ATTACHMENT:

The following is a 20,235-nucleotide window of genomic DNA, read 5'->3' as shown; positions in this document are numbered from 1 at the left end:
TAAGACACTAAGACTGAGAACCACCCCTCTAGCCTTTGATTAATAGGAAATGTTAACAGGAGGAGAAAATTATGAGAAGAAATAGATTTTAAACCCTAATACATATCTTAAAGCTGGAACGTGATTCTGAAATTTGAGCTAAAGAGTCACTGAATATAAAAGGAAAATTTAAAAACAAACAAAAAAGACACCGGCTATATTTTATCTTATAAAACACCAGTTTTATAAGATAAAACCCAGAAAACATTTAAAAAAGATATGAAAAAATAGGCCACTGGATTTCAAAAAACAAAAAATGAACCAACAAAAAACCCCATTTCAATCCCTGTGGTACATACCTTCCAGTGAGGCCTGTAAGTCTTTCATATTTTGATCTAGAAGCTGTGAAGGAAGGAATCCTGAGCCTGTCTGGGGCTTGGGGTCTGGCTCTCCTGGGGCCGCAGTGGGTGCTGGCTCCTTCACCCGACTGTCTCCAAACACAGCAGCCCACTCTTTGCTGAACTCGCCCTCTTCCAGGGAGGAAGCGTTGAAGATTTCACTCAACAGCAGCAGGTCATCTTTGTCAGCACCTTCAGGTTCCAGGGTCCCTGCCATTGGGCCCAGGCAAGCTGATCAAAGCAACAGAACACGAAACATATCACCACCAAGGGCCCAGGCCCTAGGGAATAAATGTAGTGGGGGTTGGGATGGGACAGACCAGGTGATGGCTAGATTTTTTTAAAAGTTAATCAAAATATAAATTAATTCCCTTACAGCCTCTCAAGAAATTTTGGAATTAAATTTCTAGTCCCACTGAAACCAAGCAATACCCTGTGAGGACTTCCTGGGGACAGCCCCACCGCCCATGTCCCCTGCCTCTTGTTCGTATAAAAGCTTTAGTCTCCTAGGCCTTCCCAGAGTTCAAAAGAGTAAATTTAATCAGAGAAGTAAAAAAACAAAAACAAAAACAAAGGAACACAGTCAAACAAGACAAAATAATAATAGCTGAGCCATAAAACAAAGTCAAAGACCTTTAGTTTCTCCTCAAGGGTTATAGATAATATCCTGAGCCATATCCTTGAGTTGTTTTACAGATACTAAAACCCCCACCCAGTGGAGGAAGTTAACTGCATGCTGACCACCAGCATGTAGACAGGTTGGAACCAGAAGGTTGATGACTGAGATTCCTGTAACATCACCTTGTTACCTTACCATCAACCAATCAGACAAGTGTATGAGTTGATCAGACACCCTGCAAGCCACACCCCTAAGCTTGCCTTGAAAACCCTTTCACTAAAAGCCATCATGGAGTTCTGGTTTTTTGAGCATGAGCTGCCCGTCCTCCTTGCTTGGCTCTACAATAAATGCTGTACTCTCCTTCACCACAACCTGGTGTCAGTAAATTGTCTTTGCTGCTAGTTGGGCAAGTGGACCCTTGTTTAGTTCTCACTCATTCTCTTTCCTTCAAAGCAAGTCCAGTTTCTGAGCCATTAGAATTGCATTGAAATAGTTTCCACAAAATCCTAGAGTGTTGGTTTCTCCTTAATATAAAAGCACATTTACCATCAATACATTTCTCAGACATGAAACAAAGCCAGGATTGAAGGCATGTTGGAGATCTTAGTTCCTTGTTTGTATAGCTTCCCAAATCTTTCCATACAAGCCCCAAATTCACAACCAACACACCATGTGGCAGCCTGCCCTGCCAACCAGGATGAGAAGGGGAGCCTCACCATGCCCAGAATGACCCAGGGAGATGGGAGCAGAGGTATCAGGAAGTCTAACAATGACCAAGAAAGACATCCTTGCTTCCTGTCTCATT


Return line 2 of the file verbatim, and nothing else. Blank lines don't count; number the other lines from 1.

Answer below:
TAAGACACTAAGACTGAGAACCACCCCTCTAGCCTTTGATTAATAGGAAATGTTAACAGGAGGAGAAAATTATGAGAAGAAATAGATTTTAAACCCTAATACATATCTTAAAGCTGGAACGTGATTCTGAAATTTGAGCTAAAGAGTCACTGAATATAAAAGGAAAATTTAAAAACAAACAAAAAAGACACCGGCTATATTTTATCTTATAAAACACCAGTTTTATAAGATAAAACCCAGAAAACATTTAAAAAAGATATGAAAAAATAGGCCACTGGATTTCAAAAAACAAAAAATGAACCAACAAAAAACCCCATTTCAATCCCTGTGGTACATACCTTCCAGTGAGGCCTGTAAGTCTTTCATATTTTGATCTAGAAGCTGTGAAGGAAGGAATCCTGAGCCTGTCTGGGGCTTGGGGTCTGGCTCTCCTGGGGCCGCAGTGGGTGCTGGCTCCTTCACCCGACTGTCTCCAAACACAGCAGCCCACTCTTTGCTGAACTCGCCCTCTTCCAGGGAGGAAGCGTTGAAGATTTCACTCAACAGCAGCAGGTCATCTTTGTCAGCACCTTCAGGTTCCAGGGTCCCTGCCATTGGGCCCAGGCAAGCTGATCAAAGCAACAGAACACGAAACATATCACCACCAAGGGCCCAGGCCCTAGGGAATAAATGTAGTGGGGGTTGGGATGGGACAGACCAGGTGATGGCTAGATTTTTTTAAAAGTTAATCAAAATATAAATTAATTCCCTTACAGCCTCTCAAGAAATTTTGGAATTAAATTTCTAGTCCCACTGAAACCAAGCAATACCCTGTGAGGACTTCCTGGGGACAGCCCCACCGCCCATGTCCCCTGCCTCTTGTTCGTATAAAAGCTTTAGTCTCCTAGGCCTTCCCAGAGTTCAAAAGAGTAAATTTAATCAGAGAAGTAAAAAAACAAAAACAAAAACAAAGGAACACAGTCAAACAAGACAAAATAATAATAGCTGAGCCATAAAACAAAGTCAAAGACCTTTAGTTTCTCCTCAAGGGTTATAGATAATATCCTGAGCCATATCCTTGAGTTGTTTTACAGATACTAAAACCCCCACCCAGTGGAGGAAGTTAACTGCATGCTGACCACCAGCATGTAGACAGGTTGGAACCAGAAGGTTGATGACTGAGATTCCTGTAACATCACCTTGTTACCTTACCATCAACCAATCAGACAAGTGTATGAGTTGATCAGACACCCTGCAAGCCACACCCCTAAGCTTGCCTTGAAAACCCTTTCACTAAAAGCCATCATGGAGTTCTGGTTTTTTGAGCATGAGCTGCCCGTCCTCCTTGCTTGGCTCTACAATAAATGCTGTACTCTCCTTCACCACAACCTGGTGTCAGTAAATTGTCTTTGCTGCTAGTTGGGCAAGTGGACCCTTGTTTAGTTCTCACTCATTCTCTTTCCTTCAAAGCAAGTCCAGTTTCTGAGCCATTAGAATTGCATTGAAATAGTTTCCACAAAATCCTAGAGTGTTGGTTTCTCCTTAATATAAAAGCACATTTACCATCAATACATTTCTCAGACATGAAACAAAGCCAGGATTGAAGGCATGTTGGAGATCTTAGTTCCTTGTTTGTATAGCTTCCCAAATCTTTCCATACAAGCCCCAAATTCACAACCAACACACCATGTGGCAGCCTGCCCTGCCAACCAGGATGAGAAGGGGAGCCTCACCATGCCCAGAATGACCCAGGGAGATGGGAGCAGAGGTATCAGGAAGTCTAACAATGACCAAGAAAGACATCCTTGCTTCCTGTCTCATT